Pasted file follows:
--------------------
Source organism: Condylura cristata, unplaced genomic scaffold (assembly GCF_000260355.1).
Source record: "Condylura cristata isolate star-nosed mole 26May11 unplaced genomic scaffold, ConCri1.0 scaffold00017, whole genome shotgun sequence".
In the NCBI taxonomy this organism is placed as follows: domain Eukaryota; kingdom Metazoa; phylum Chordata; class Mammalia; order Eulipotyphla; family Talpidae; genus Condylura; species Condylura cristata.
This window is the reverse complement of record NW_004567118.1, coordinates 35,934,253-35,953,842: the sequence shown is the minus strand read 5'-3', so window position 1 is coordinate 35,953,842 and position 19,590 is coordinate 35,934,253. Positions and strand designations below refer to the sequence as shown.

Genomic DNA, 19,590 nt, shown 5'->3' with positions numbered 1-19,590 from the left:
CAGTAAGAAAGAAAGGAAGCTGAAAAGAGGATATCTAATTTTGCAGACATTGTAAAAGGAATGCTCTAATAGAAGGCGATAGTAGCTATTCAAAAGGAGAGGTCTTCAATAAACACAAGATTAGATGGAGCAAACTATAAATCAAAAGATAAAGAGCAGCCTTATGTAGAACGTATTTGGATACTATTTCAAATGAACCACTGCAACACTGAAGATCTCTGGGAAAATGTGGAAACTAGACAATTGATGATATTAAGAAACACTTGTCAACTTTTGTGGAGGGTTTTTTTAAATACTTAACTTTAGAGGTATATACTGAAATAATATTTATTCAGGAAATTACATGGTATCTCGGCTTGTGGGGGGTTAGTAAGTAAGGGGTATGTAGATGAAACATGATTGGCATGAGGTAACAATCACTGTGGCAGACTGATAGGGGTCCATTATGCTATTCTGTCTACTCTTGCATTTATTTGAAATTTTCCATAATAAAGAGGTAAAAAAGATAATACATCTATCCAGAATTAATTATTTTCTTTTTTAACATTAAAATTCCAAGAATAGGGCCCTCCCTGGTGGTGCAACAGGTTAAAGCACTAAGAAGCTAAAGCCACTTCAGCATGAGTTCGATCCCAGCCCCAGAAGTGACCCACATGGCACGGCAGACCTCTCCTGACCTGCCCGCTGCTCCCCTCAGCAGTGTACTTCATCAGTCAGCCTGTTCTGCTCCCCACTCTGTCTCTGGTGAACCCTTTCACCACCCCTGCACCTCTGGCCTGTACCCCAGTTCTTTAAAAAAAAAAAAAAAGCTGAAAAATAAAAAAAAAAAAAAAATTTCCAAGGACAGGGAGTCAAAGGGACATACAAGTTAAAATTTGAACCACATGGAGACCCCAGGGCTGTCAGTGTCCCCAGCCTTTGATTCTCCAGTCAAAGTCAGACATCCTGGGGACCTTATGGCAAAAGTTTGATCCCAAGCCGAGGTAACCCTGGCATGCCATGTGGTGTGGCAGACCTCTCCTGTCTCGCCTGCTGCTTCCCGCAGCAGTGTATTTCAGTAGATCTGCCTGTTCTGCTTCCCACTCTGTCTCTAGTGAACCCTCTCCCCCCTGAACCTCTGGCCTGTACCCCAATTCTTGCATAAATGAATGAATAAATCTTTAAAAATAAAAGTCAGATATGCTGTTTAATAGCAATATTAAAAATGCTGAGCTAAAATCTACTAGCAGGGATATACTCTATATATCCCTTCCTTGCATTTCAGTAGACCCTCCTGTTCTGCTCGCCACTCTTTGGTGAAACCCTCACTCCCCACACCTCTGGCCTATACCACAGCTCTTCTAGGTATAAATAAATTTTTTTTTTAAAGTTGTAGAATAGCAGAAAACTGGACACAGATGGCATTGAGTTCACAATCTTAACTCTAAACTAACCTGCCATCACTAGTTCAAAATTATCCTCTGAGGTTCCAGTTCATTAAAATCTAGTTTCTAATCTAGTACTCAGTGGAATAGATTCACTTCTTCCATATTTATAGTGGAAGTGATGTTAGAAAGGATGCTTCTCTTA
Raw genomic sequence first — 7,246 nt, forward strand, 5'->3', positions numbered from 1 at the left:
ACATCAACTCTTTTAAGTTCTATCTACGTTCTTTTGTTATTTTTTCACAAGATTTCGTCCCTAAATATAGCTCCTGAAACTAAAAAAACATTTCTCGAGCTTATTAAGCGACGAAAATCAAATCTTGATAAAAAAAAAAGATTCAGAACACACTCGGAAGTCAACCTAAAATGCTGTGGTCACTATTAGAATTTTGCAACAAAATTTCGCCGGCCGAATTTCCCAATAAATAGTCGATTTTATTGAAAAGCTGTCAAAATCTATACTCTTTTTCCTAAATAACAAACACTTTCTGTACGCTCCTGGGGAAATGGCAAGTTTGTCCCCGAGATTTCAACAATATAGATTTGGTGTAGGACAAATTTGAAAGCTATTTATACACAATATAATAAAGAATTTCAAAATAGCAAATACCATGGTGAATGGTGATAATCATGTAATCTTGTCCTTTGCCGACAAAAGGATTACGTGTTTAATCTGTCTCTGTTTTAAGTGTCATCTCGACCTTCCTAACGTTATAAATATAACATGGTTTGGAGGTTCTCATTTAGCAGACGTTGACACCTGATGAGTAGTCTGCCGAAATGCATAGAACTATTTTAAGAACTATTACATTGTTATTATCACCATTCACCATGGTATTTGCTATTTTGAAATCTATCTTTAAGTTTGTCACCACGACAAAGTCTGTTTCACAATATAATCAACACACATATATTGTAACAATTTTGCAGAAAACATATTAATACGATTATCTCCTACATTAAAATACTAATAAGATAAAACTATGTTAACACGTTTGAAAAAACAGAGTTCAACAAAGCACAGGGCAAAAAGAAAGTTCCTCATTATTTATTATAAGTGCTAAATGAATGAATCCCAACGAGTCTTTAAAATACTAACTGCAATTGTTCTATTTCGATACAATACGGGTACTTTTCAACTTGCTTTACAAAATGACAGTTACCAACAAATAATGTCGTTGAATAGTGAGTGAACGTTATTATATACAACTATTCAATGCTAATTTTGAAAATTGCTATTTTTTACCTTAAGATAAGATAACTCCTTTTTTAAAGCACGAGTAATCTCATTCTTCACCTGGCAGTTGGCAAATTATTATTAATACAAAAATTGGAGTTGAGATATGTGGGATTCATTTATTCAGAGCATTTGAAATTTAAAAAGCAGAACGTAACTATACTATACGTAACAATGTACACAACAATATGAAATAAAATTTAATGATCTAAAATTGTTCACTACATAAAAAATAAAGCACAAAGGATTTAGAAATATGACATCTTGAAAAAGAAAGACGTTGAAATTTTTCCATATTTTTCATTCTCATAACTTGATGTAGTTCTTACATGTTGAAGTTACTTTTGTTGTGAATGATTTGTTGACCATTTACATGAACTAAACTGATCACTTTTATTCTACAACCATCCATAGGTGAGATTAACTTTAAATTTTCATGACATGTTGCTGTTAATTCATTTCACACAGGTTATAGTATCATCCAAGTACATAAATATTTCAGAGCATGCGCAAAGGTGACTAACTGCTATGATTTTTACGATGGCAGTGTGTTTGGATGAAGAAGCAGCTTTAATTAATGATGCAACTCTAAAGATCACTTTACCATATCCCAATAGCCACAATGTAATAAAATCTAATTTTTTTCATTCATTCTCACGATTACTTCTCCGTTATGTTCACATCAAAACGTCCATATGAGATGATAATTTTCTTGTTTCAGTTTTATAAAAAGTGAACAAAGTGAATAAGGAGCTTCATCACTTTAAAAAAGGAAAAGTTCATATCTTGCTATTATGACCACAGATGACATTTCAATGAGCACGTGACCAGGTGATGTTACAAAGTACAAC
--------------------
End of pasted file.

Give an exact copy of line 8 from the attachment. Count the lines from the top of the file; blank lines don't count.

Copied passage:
ACATCAACTCTTTTAAGTTCTATCTACGTTCTTTTGTTATTTTTTCACAAGATTTCGTCCCTAAATATAGCTCCTGAAACTAAAAAAACATTTCTCGAGCTTATTAAGCGACGAAAATCAAATCTTGATAAAAAAAAAAGATTCAGAACACACTCGGAAGTCAACCTAAAATGCTGTGGTCACTATTAGAATTTTGCAACAAAATTTCGCCGGCCGAATTTCCCAATAAATAGTCGATTTTATTGAAAAGCTGTCAAAATCTATACTCTTTTTCCTAAATAACAAACACTTTCTGTACGCTCCTGGGGAAATGGCAAGTTTGTCCCCGAGATTTCAACAATATAGATTTGGTGTAGGACAAATTTGAAAGCTATTTATACACAATATAATAAAGAATTTCAAAATAGCAAATACCATGGTGAATGGTGATAATCATGTAATCTTGTCCTTTGCCGACAAAAGGATTACGTGTTTAATCTGTCTCTGTTTTAAGTGTCATCTCGACCTTCCTAACGTTATAAATATAACATGGTTTGGAGGTTCTCATTTAGCAGACGTTGACACCTGATGAGTAGTCTGCCGAAATGCATAGAACTATTTTAAGAACTATTACATTGTTATTATCACCATTCACCATGGTATTTGCTATTTTGAAATCTATCTTTAAGTTTGTCACCACGACAAAGTCTGTTTCACAATATAATCAACACACATATATTGTAACAATTTTGCAGAAAACATATTAATACGATTATCTCCTACATTAAAATACTAATAAGATAAAACTATGTTAACACGTTTGAAAAAACAGAGTTCAACAAAGCACAGGGCAAAAAGAAAGTTCCTCATTATTTATTATAAGTGCTAAATGAATGAATCCCAACGAGTCTTTAAAATACTAACTGCAATTGTTCTATTTCGATACAATACGGGTACTTTTCAACTTGCTTTACAAAATGACAGTTACCAACAAATAATGTCGTTGAATAGTGAGTGAACGTTATTATATACAACTATTCAATGCTAATTTTGAAAATTGCTATTTTTTACCTTAAGATAAGATAACTCCTTTTTTAAAGCACGAGTAATCTCATTCTTCACCTGGCAGTTGGCAAATTATTATTAATACAAAAATTGGAGTTGAGATATGTGGGATTCATTTATTCAGAGCATTTGAAATTTAAAAAGCAGAACGTAACTATACTATACGTAACAATGTACACAACAATATGAAATAAAATTTAATGATCTAAAATTGTTCACTACATAAAAAATAAAGCACAAAGGATTTAGAAATATGACATCTTGAAAAAGAAAGACGTTGAAATTTTTCCATATTTTTCATTCTCATAACTTGATGTAGTTCTTACATGTTGAAGTTACTTTTGTTGTGAATGATTTGTTGACCATTTACATGAACTAAACTGATCACTTTTATTCTACAACCATCCATAGGTGAGATTAACTTTAAATTTTCATGACATGTTGCTGTTAATTCATTTCACACAGGTTATAGTATCATCCAAGTACATAAATATTTCAGAGCATGCGCAAAGGTGACTAACTGCTATGATTTTTACGATGGCAGTGTGTTTGGATGAAGAAGCAGCTTTAATTAATGATGCAACTCTAAAGATCACTTTACCATATCCCAATAGCCACAATGTAATAAAATCTAATTTTTTTCATTCATTCTCACGATTACTTCTCCGTTATGTTCACATCAAAACGTCCATATGAGATGATAATTTTCTTGTTTCAGTTTTATAAAAAGTGAACAAAGTGAATAAGGAGCTTCATCACTTTAAAAAAGGAAAAGTTCATATCTTGCTATTATGACCACAGATGACATTTCAATGAGCACGTGACCAGGTGATGTTACAAAGTACAAC